The first one is in 1969 I think. My parents both worked in what was then Rhodesia (my mum was a nurse out there and my dad helped to run a school for local children on a Methodist mission).

They met, married and my big brother and sister – the twins – were born out there. This is them all coming home to Britain for good on the ship SA Oranje.

I don’t know why, but I’ve always loved this picture, even though I wouldn’t be around for another 5 years!

 

On their way back to England, 1969

 

The next picture is in 2003, just after Sophie was born. This was the first time they met Sophie. She was their first grandchild so it was a very special time for them.

 

Mum, Dad and Sophie – proud grandparents, 2003

Some easy ways to incorporate gratitude into your life

It’s very simple to make gratitude a part of your everyday life. Here are a few pointers:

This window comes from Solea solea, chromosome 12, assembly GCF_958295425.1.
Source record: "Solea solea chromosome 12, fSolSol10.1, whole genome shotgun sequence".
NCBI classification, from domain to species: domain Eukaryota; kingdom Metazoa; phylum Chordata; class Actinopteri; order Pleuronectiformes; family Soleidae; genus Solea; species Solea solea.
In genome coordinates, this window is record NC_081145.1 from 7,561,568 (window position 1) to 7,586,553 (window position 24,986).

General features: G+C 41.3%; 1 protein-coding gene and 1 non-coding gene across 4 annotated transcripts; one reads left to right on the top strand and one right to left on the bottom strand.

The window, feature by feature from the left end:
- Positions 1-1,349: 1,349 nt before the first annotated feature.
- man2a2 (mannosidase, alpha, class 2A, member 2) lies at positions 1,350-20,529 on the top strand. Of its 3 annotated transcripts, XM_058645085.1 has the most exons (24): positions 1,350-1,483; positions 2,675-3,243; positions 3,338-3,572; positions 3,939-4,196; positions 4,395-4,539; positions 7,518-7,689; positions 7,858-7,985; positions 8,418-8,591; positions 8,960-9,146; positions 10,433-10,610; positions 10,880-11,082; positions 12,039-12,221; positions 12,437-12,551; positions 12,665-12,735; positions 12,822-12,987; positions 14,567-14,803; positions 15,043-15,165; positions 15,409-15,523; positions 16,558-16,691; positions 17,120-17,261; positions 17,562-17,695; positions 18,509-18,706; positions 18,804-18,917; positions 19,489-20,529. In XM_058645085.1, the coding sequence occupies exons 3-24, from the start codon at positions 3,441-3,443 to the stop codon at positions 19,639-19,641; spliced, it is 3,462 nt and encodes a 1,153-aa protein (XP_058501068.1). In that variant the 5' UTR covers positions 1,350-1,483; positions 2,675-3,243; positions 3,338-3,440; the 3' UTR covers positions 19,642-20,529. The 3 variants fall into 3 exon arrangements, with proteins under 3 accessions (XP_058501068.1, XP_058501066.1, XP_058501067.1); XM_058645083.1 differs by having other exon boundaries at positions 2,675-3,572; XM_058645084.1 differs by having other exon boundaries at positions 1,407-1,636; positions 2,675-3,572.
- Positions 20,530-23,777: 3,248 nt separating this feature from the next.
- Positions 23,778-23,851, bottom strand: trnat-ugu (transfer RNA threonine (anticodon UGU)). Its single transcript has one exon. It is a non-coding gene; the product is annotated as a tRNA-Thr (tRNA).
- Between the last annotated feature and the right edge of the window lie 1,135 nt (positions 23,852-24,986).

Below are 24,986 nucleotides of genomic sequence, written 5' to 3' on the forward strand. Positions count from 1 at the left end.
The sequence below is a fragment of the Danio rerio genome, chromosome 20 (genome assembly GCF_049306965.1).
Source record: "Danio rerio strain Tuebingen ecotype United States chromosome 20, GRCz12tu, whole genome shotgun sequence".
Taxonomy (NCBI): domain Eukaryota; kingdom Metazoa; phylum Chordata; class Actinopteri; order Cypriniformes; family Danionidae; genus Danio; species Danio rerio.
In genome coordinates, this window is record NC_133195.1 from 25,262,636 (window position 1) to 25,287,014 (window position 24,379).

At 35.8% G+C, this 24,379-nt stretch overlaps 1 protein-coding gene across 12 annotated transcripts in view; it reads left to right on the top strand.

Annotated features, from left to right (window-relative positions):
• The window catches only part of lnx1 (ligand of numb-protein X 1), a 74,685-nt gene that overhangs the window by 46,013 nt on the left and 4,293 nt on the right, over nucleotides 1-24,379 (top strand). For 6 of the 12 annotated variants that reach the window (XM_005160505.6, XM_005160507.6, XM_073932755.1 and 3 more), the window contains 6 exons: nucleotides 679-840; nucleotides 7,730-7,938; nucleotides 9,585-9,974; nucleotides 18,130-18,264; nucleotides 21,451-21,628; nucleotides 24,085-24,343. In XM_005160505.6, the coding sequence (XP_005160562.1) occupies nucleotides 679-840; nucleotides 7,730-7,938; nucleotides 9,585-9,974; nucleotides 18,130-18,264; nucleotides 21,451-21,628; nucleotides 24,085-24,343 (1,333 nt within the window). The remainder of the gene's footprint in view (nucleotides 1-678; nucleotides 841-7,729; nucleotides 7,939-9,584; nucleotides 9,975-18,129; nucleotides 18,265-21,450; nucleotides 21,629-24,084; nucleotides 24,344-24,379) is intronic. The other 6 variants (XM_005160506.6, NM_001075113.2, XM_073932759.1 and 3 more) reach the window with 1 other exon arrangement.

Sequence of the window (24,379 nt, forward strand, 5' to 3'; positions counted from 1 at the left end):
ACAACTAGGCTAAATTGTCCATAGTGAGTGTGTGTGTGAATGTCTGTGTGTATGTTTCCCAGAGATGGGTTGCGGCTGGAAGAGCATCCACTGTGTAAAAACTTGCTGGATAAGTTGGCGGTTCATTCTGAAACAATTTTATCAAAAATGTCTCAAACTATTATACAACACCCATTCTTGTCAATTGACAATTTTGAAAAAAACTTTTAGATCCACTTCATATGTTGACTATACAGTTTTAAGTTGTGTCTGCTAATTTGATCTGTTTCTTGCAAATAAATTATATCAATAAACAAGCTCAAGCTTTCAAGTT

Each night before you go to sleep, spend a few minutes looking back over your day

Think about the things that went well or made you happy or anything in particular that you feel grateful for. Some days it will be deep and meaningful, other days it won’t! It doesn’t matter. It’s a really nice way to end the day and according to research, will help you sleep better too.

 

Get your pen out. Basically do number 1, but write your gratitudes down

Get yourself a note book to keep by your bed, and write down a few things you were grateful for during the day – 3 is a good number, but it can be more or less. Better still, do the same in the morning too. It will help you get off to a positive start. If you ever feel like you’re having a difficult time, it can be really helpful to read back over your note book.

 

Start a gratitude journal

It’s a bit like number 2, but you will probably spend a bit more time doing it. If you want to use gratitude as a way to get you through something particularly difficult, then you might find more benefit doing an in depth gratitude journal, as opposed to just a quick list.

 

Interested in finding out more?

If you are interested in finding out more about working with me, and how I can help you, book in a free Discovery Call now.

 

 

 

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sarah@homeopathywithsarah.co.uk